Ian: Maybe i need to ask, what is fluoride?
Paul: fluoride is essentially any compound from the element fluorine. Florien is a very active element and we’re not talking about that. No one is putting fluorine into the drinking water but they are putting a compound that either contains the fluoride iron or generates the compound iron when it goes into water . One example would be sodium fluoride. When sodium fluoride goes into water then it separates into the sodium iron and the fluoride iron. It’s not the sodium iron that does anything but the fluoride iron that supposedly helps to reduce tooth decay. Its fluoride iron that we are talking about which again gong back 15 years ago when i started looking g at this from a chemical point of view fluoride is not very reactive chemically. Fluorine is pretty reactive Burt fluoride is pretty be nine from a chemical perspective but the shocker is its extremely active biologically. It interferes with enzymes, with protein and other things going on. It’s a very nasty substance you don’t want it anywhere near your body tissues.
Ian: then why do we want to put it in our toothpaste? What is it about fluoride applied topically to teeth that makes the h teeth stronger and more resilient against tooth decay?
Paul: the theory from chemical perspective and it seems quite reasonable is that the theory that the fluoride iron replaces the hydroxide iron the mineral that makes up the teeth, the calcium hydroxyl appetite. that’s the mineral` that makes up the teeth and the enamel and also the bones and the fluoride gets in there, once it is exchanged with this hydroxide iron it makes the enamel stronger and more resistant to acid attack and its thee acid attack from the acid which are generated with sugar is broken down in the mouth by bacteria , it’s that acid that attacks enamel and so if you can stop it there, if you can make the enamel more resistant to acid attack then you’re going to fight tooth decade. When you have fluoride in toothpaste at very high concentration <inaudible> you also inhibit the bacteria. you make the bacteria less able to survive in the mount . For toothpaste there’s two ways that you fight tooth decay, one you get fluoride into the enamel and two you fight the bacteria.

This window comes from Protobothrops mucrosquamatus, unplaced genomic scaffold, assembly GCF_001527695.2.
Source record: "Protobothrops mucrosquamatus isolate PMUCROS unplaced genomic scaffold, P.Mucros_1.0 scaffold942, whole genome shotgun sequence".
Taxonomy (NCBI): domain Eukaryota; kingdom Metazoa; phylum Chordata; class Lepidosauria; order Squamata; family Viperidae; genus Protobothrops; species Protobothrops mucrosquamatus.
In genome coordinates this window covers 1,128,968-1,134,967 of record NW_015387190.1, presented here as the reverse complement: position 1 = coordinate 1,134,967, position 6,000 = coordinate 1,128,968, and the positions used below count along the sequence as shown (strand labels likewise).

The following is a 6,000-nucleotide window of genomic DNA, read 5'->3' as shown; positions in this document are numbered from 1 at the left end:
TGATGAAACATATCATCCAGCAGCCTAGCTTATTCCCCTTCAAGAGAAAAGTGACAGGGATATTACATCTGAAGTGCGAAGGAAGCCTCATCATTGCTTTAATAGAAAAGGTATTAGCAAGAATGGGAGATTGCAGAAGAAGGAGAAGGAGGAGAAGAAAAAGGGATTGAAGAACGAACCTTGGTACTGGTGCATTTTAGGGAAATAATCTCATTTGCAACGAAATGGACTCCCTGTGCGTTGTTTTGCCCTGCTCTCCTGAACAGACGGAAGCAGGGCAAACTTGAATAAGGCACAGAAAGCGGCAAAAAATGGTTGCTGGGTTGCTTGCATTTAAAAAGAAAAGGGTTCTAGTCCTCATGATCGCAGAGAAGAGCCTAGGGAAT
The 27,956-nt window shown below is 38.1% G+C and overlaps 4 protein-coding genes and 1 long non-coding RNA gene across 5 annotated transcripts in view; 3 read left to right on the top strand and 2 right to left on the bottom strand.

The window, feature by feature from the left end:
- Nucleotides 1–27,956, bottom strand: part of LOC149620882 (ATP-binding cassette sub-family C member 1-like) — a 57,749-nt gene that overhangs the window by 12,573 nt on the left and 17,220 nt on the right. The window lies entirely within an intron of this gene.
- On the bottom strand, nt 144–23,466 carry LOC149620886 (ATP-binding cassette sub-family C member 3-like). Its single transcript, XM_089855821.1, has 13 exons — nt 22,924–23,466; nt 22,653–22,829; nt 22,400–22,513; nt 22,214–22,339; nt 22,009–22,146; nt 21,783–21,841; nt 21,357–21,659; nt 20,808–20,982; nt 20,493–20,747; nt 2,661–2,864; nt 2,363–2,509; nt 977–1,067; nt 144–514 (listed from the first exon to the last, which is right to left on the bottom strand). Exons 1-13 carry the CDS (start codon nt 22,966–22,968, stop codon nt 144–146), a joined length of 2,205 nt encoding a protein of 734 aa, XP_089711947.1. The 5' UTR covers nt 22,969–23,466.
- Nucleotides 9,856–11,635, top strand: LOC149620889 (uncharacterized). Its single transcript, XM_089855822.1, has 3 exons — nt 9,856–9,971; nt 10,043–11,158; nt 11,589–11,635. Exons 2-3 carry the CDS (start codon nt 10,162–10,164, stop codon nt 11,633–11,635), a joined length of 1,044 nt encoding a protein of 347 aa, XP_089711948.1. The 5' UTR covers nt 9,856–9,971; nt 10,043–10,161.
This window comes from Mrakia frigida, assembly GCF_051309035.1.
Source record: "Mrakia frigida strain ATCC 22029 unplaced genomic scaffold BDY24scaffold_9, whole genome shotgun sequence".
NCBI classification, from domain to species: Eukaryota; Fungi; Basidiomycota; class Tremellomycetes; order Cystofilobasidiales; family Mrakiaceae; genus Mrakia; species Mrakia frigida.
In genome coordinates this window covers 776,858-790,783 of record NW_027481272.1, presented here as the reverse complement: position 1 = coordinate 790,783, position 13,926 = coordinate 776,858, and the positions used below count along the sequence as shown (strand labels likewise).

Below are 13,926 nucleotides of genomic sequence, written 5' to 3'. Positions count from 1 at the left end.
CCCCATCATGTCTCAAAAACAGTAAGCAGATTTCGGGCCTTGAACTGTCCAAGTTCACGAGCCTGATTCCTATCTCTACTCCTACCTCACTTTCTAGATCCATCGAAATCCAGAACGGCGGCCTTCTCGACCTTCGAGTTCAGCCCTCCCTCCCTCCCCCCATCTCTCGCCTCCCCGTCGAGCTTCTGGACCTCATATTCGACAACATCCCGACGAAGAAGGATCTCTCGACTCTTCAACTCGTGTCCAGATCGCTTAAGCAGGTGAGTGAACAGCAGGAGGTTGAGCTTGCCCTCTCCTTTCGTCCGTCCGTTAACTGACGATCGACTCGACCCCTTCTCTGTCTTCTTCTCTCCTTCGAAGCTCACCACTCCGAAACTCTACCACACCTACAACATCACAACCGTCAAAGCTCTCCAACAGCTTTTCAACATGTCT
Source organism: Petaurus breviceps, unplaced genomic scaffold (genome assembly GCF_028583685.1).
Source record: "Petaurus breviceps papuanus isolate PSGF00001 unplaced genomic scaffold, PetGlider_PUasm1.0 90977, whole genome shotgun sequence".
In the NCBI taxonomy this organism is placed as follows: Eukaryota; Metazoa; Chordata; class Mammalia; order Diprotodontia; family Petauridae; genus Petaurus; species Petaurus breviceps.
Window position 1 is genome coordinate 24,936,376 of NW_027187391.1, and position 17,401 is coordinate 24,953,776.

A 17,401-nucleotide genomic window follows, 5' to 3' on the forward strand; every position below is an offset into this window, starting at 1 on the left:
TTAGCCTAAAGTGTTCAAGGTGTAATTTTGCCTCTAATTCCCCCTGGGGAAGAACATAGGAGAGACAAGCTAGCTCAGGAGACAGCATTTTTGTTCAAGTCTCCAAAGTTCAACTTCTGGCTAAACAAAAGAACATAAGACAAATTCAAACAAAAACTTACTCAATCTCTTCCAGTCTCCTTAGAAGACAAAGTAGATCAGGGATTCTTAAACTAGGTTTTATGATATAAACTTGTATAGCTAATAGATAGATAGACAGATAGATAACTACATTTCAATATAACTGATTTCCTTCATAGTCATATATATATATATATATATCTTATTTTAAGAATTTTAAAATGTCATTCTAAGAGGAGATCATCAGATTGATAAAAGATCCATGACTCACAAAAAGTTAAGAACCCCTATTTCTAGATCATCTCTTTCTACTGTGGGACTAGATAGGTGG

Ian: i like that. Here’s home I’m liking that , back in the days when i used to buy beater cars i would buy cars that had rust on it that had a couple of bad winters . you have some road salt on the car and it starts corroding at the metal so you get out a good sander and you use either bond or fibre glass and you patch up the corder panel on the car so that it looks good as new and that’s would he sort of how you described it maybe the roll that fluoride would have on my external , the enamel on my teeth and that from the external in it helps to patch up where sugar has been corroding at the tooth on the exterior.
Paul: i think this a good analogy but the key to thing to focus on it’s a topical effect. It works on the outside of the enamel.
Ian: That’s what I’m saying, the other side to this would be saying look see how we can patch up the corder panel on the car by using bond or a fibre glass kit that we get from our local car body shop, why don’t we do this? Why don’t we put the bond in the gasoline and then we pump it right into the gas tank and that will patch up the holes from the inside? That would seem to be the problem with the fluoride on the inside. Is that right?
Paul: I think that’s a very god analogy. the one that we use a lot is that swallowing fluoride makes as much sense as swallowing sun tan lotions which is designed to be on the outside of the skin and if you are someone who swallow sun tan lotion they would look at you a little strangely.
Ian: Back in 1950 they though we have all these extra fluoride we have to find a place to put it , why don’t we rehabilitate fluorides image and at the same tome create a new market for something which otherwise would be expensive to get rid of and lets just converse people that it would be the same as swallowing sun tan lotion and then it would be good for them . If sun tan lotion s good on the outside then focusers its good on the inside and yet there was no science yet available that said that it didn’t work. Is that fair?
Paul: that’s absolutely right. They did not do the kind f of studies that would be required from instances from the Food and Drug Administration, the FDA. of you were bringing a new drag into the market the FDA would have to approve it and that approving prices would require randomized clinical trials to establish it with safe and effective and that’s never been done ,the FDA has never submitted this substance or had companies submitted this substance to randomize chemical trials . The official classification of fluoride by the FDA is that sits an unapproved drug. It’s amazing isn’t it? over 60 years we’ve out this stuff in our drinking water m pliably the most prescribed medication in US history and yet the FDA which is in charge of approving medicine has beaver done this for fluoride.